Stalni predstavnik RH pri Ujedinjenim narodima, veleposlanik Ranko Vilovic, održao je govor na javnoj raspravi Vijeca sigurnosti UN-a o Medunarodnim kaznenim sudovima za bivšu Jugoslaviju i Ruandu.
Allow me to begin by welcoming Presidents Byron and Robinson, as well as Prosecutors Brammertz and Jallow.
Since their establishment the two Tribunals have made a profound impact in denying impunity for serious crimes committed in the former Yugoslavia and Rwanda, which continue to haunt our collective conscience. We recognize their vital contribution to the fight against impunity, advancing the rule of law and paving the way for reconciliation and cooperation by providing justice and dignity to victims and by individualizing criminal accountability.
Croatia has been a staunch supporter of the ICTY's mandate since its inception. The Croatian Government is firm in its commitment to continue to provide its full and unequivocal support to the Tribunal's efforts to combat impunity by prosecuting those responsible for serious violations of international humanitarian law.
We look forward to the day when the Tribunals can close their doors and transition to a Residual Mechanism, but not before securing that those most responsible for the crimes committed face justice. We thus welcome the recent arrest of high-level fugitives indicted by the ICTR and hope to see an early beginning of their respective trials. We regret that the arrest of the remaining high-level fugitives still remains elusive for the ICTY, thus further complicating the projected exit-strategy.
Croatia firmly believes that the mandate of the ICTY cannot be declared complete without bringing to justice the two remaining fugitives, Ratko Mladic and Goran Hadžic, indicted for the most atrocious crimes committed in Bosnia and Herzegovina and in Croatia, namely the massacres committed in Srebrenica and in Vukovar.
More than a year ago another high-profile fugitive was arrested – Radovan Karadžic. We regret to note his case will enter the trial phase only next spring, despite the fact that more than a dozen years have passed since his indictment. We also regret to see the dismay the trial delays have caused to victims and their families. We hope that a protracted trial will not repeat the scenario of the Miloševic trial, whose death made it impossible for a sentence which would clearly outline the role of those most responsible for the atrocities committed in the former Yugoslavia.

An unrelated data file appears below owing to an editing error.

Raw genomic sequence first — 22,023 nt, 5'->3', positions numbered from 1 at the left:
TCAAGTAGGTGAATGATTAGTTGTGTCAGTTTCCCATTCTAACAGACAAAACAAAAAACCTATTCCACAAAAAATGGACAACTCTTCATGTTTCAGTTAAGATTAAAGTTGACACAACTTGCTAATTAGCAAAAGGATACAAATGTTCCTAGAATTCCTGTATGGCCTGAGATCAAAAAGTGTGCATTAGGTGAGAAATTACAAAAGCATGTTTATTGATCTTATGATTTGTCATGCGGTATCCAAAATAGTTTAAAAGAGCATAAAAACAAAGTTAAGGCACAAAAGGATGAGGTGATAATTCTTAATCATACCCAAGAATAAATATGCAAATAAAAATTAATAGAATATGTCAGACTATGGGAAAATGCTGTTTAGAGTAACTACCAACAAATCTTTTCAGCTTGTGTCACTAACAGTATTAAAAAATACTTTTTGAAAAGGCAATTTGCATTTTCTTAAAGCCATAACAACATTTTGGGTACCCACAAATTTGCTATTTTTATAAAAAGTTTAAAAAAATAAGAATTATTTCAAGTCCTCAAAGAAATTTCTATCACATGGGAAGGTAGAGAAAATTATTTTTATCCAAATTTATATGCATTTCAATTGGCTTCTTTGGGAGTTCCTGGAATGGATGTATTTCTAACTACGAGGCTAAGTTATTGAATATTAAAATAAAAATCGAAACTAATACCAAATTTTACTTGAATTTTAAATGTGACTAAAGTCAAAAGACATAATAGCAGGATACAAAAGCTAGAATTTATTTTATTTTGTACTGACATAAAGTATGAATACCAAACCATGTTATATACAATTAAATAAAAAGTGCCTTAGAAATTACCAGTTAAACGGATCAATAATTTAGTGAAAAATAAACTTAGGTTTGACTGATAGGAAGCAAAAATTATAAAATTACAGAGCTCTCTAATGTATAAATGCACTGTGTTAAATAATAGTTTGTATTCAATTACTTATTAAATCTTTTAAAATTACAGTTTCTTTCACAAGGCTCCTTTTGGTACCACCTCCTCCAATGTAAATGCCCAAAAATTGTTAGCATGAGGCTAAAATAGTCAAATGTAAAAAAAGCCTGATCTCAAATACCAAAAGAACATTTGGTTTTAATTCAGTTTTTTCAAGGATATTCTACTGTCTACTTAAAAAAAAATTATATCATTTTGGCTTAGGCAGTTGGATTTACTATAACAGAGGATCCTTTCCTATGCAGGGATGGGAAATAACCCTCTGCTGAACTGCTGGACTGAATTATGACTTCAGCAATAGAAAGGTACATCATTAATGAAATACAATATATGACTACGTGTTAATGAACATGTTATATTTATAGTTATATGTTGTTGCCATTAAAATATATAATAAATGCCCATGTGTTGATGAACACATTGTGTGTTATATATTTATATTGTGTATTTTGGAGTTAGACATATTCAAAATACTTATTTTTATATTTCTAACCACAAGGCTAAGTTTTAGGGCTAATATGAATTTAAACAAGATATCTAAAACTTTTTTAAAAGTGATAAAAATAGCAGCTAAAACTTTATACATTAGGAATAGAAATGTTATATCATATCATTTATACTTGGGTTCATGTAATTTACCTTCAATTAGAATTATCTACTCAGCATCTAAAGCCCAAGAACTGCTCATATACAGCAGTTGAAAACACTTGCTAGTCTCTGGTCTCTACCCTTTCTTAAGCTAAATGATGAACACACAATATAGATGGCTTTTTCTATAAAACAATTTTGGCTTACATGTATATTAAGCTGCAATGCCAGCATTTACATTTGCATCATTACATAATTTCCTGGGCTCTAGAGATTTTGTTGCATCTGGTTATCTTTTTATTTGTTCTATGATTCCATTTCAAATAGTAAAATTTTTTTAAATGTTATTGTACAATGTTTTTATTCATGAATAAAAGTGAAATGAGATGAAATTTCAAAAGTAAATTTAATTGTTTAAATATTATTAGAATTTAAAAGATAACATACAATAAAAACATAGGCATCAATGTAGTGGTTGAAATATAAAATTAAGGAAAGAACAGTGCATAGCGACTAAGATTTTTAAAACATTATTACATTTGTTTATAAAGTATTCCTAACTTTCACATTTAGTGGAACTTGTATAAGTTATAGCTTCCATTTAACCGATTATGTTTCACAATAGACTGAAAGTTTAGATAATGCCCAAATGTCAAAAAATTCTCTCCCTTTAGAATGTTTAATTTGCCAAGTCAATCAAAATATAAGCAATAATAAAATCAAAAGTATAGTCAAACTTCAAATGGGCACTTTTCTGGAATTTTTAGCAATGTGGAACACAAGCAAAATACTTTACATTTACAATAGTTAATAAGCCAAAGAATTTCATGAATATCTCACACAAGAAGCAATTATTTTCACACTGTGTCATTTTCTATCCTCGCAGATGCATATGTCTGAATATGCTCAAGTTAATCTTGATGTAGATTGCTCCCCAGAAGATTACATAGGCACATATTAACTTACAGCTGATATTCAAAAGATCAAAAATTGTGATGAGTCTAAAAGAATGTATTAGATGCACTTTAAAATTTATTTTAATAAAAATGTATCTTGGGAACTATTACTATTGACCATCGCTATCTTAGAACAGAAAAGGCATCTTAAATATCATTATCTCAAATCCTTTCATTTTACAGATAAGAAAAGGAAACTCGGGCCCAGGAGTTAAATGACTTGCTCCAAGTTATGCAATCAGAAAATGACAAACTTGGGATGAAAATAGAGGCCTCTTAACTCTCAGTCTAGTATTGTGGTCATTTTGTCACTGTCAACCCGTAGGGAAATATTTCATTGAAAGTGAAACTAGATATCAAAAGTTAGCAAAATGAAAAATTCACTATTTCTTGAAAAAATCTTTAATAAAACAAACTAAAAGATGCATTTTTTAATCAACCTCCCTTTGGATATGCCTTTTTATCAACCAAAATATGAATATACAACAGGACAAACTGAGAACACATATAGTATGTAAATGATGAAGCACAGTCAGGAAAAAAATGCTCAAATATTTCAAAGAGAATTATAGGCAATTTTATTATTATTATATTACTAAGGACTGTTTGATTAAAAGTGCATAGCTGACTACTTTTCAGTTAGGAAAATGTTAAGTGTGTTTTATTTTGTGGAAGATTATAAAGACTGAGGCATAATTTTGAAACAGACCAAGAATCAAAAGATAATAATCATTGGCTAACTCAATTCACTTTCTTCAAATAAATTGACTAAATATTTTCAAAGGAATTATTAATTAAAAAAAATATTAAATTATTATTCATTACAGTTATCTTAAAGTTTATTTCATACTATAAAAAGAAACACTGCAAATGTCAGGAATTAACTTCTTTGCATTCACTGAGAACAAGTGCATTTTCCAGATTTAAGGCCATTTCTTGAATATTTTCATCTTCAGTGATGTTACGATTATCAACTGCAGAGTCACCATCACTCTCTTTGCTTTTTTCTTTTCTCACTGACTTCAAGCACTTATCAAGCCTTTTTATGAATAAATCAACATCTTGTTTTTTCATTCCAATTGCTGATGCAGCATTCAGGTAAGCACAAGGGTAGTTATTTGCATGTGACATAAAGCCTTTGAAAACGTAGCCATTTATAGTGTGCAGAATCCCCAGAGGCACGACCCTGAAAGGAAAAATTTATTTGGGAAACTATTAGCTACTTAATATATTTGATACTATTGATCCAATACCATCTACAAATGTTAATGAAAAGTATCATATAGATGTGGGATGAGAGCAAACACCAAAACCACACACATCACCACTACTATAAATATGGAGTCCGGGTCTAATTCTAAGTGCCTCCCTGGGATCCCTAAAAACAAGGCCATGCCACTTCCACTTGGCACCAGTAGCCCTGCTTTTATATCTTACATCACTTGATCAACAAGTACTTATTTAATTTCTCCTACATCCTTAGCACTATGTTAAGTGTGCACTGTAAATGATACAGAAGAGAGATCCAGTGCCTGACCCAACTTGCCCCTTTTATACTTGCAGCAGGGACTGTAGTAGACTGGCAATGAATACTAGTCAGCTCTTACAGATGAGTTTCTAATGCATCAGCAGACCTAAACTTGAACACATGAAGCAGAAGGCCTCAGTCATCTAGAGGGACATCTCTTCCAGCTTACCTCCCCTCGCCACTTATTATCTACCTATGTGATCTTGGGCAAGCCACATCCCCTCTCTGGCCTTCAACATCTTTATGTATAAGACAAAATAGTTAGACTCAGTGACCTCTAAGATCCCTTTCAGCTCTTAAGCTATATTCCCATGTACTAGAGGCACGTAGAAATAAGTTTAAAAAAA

Locating and arresting high-profile fugitives must remain a priority, not just for the Tribunals but for the international community as well.
In facilitating the arrest of all suspects in the past, in a framework of close cooperation with the Office of the Prosecutor, and in accordance with our Constitutional Law on Cooperation with the ICTY, Croatia has established a solid and credible record of support to the fulfillment of the Tribunal's goals.
In the same spirit, Croatia is continuing now its full cooperation with regard to the request regarding missing documents sough by the Office of the Prosecutor. This is particularly important in light of the hearing scheduled for 16 December by the Trial Chamber, which is to assess this issue.
In this sense, let me express our appreciation for the Prosecutor's assessment indicating Croatia's determination in pursuing further this path of full cooperation and the leadership shown by Prime Minister Kosor in this respect.
While the administrative investigation has shown that the Republic of Croatia is not in possession of the requested documents, the establishment of a Task Force (and the new findings mentioned by the Prosecutor) clearly indicates the Prime Minister's determination in not only complying with the Court's orders, but also going further in our pursuit to retrieve or fully disclose the fate of documents which are the exclusive ownership of the Republic of Croatia.
In pursuing this path, we look forward to developing even further our cooperation with the Office of the Prosecutor in this final push, with the aim of securing our common goal of serving justice, peace, reconciliation and, based on these values, a future of prosperity in South East Europe.
Croatia appreciates the considerable efforts that the Tribunals are investing in expediting the timely completion of their work. We take note of the anticipated dates for the closure of the Tribunals, which will slip well into the next decade. While we share the concerns expressed about lengthy trials, we also recognize the need to be realistic. The early closure of the two Tribunals is a legitimate objective, but not at the expense of fair trial guarantees.
As a non-permanent member of the Security Council, for the past two years Croatia has been participating in the extensive deliberations of the Informal Working Group, currently under the chairmanship of Austria, whose efforts we greatly appreciate. Setting up a Residual Mechanism that will continue the essential functions of the Tribunals after their closure remains a pressing need. The credibility of such a mechanism will inevitably reflect on the legacy that the Tribunals are leaving behind. This is an issue of most direct relevance for the countries under the Tribunals' jurisdiction. My country hopes that the Council will be able to define timely solutions along the lines recently presented by the Chairman of the Informal Working Group and adopt the necessary decisions. We hope that our participation has helped the process by factoring in the experience of a county directly affected by the Tribunal's jurisdiction.